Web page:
If you're a blind study guy -- ask anyone who tells you about skin effect or
how high frequencies like to travel on thinner wires to show you the blind
studies to show that anyone can hear such things.
>>or just look at how some high end cables are designed.<<
Yes, many of them are designed poorly.
>>If I don't take your advice, it's my loss, right?<<
I don't care which advice you follow, I just think there ought to be a good
discussion about these things. Otherwise, one would get the false impression
that there is no controversy about things like skin effect or that high
frequencies like to travel on thinner gauged cables.
>>I seriously weighed almost everyone's post, and researched each item
suggested. I just didn't have a starting point. Thanks again :)<<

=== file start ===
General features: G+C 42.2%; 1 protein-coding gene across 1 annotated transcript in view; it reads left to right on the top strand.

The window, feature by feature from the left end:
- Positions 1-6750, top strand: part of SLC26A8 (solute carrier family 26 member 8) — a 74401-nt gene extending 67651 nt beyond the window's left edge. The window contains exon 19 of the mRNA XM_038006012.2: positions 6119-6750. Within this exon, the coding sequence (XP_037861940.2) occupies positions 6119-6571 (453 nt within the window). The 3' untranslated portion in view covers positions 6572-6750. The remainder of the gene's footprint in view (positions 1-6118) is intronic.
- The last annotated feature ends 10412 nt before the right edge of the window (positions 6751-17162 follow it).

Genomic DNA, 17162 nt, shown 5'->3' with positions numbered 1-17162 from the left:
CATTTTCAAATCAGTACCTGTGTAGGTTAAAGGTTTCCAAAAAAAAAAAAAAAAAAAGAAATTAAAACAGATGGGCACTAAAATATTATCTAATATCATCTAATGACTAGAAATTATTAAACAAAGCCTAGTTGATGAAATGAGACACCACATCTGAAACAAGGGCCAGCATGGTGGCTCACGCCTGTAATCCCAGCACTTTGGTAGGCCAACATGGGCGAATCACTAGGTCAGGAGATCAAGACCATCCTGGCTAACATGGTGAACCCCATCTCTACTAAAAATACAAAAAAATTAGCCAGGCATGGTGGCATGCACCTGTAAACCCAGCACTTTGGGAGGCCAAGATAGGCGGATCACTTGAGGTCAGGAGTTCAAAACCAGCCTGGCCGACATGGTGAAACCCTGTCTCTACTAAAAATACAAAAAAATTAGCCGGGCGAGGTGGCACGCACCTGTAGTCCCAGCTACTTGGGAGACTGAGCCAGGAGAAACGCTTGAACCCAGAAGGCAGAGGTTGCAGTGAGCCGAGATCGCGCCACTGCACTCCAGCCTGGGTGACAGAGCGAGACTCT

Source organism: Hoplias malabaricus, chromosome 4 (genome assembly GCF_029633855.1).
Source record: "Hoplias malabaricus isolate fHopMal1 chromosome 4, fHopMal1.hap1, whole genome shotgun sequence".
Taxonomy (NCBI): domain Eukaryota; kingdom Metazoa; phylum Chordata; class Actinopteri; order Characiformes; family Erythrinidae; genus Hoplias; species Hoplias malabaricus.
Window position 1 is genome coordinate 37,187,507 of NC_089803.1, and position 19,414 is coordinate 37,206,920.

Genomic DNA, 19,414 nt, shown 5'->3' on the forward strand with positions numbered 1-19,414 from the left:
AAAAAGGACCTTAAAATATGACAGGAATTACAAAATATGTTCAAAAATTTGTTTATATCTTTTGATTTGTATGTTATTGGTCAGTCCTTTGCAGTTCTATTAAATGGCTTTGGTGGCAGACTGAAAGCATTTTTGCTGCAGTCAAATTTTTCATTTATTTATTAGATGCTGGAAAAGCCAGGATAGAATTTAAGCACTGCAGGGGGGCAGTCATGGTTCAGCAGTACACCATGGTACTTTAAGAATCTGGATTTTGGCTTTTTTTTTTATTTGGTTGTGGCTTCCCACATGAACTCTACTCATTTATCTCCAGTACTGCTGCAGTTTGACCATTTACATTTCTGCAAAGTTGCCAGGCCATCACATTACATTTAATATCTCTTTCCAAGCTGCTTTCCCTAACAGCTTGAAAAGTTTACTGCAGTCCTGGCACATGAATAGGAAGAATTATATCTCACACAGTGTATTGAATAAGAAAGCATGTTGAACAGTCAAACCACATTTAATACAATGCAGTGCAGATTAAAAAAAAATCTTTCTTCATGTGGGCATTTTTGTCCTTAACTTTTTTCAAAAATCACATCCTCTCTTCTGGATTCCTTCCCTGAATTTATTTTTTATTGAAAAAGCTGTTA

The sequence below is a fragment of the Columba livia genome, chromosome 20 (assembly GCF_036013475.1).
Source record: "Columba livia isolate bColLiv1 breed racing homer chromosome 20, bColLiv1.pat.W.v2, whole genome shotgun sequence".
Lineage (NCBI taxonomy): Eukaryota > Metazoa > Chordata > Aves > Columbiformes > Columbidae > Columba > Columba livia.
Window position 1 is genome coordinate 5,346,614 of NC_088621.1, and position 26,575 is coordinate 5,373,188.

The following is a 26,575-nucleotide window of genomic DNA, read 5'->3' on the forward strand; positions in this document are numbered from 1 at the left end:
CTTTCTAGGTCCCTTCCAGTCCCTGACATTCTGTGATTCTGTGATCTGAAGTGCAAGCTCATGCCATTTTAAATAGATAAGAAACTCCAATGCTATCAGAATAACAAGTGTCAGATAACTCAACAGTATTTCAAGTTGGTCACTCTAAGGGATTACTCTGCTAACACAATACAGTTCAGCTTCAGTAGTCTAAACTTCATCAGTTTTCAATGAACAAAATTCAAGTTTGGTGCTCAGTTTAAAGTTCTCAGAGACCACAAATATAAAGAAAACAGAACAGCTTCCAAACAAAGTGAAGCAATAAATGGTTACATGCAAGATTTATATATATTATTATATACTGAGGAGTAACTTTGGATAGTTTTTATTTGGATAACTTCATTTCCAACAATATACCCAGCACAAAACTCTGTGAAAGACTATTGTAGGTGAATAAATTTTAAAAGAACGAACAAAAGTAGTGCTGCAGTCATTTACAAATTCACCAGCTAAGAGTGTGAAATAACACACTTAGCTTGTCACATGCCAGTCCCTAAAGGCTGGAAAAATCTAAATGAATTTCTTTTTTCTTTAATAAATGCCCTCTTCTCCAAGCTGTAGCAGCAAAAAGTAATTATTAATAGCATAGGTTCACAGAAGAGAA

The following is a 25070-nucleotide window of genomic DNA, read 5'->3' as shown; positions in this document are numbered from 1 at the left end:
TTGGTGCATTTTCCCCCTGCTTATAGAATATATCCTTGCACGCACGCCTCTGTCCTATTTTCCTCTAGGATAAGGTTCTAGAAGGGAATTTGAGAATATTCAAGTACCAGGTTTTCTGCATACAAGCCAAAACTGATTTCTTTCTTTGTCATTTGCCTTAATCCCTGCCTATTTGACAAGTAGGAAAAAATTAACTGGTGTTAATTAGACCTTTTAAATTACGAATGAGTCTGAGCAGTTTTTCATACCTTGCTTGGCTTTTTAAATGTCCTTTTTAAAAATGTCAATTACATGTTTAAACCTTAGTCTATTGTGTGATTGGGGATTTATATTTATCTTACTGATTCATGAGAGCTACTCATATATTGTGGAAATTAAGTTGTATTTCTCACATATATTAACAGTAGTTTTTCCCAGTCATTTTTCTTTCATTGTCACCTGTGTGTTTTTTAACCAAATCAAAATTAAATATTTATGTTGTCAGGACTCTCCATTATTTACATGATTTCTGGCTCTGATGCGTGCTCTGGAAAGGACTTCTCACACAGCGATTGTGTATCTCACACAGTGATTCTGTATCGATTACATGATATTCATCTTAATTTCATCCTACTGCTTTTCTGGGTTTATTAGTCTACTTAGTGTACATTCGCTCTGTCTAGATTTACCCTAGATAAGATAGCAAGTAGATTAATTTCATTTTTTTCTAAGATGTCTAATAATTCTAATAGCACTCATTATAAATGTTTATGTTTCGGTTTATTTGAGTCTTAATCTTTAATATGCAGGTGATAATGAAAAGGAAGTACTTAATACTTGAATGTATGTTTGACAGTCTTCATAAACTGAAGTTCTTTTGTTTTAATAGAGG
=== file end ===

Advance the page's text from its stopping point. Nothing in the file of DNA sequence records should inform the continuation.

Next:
If you want to research cables, you ought to know that there are at least two
sides to the debate -- there is absolutely no concensus. If you want to get
the skeptic position -- here is a good place to start.
If you are looking for the best for the money anything, will it ever be anything but the cheapest? I have never understood this concept. Now when you want to dismiss others who have better sounding systems which cost more money, you can always state that they wasted their money for a minor improvement. They in turn are unlikely to be impressed with your logic.
I have two friends who have told me the same thing independently of one another. They each said, "Buy cheap. Buy again." The best value is often found in a product that is not the least expensive, but rather offers better performance, or longevity, or any combination of positive attributes.
As every year passes, I appreciate more and more the truth of this statement.